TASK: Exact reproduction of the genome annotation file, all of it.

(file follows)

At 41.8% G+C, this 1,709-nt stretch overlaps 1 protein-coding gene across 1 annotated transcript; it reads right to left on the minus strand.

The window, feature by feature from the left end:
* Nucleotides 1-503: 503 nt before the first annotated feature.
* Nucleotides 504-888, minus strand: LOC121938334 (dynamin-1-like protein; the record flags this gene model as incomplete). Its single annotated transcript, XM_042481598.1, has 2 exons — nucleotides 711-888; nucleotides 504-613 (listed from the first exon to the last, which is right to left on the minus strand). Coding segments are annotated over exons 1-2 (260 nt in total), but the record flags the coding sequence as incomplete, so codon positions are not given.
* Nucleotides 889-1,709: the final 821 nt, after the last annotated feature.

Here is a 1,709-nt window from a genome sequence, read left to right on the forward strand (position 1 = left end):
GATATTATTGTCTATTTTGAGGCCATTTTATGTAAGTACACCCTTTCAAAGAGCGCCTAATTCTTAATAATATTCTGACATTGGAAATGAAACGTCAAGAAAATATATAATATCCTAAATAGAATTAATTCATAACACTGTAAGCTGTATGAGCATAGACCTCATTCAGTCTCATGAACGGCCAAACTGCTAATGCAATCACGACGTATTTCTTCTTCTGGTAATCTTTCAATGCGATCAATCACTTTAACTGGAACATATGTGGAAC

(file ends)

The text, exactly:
At 41.8% G+C, this 1,709-nt stretch overlaps 1 protein-coding gene across 1 annotated transcript; it reads right to left on the minus strand.

The window, feature by feature from the left end:
* Nucleotides 1-503: 503 nt before the first annotated feature.
* Nucleotides 504-888, minus strand: LOC121938334 (dynamin-1-like protein; the record flags this gene model as incomplete). Its single annotated transcript, XM_042481598.1, has 2 exons — nucleotides 711-888; nucleotides 504-613 (listed from the first exon to the last, which is right to left on the minus strand). Coding segments are annotated over exons 1-2 (260 nt in total), but the record flags the coding sequence as incomplete, so codon positions are not given.
* Nucleotides 889-1,709: the final 821 nt, after the last annotated feature.

Here is a 1,709-nt window from a genome sequence, read left to right on the forward strand (position 1 = left end):
GATATTATTGTCTATTTTGAGGCCATTTTATGTAAGTACACCCTTTCAAAGAGCGCCTAATTCTTAATAATATTCTGACATTGGAAATGAAACGTCAAGAAAATATATAATATCCTAAATAGAATTAATTCATAACACTGTAAGCTGTATGAGCATAGACCTCATTCAGTCTCATGAACGGCCAAACTGCTAATGCAATCACGACGTATTTCTTCTTCTGGTAATCTTTCAATGCGATCAATCACTTTAACTGGAACATATGTGGAAC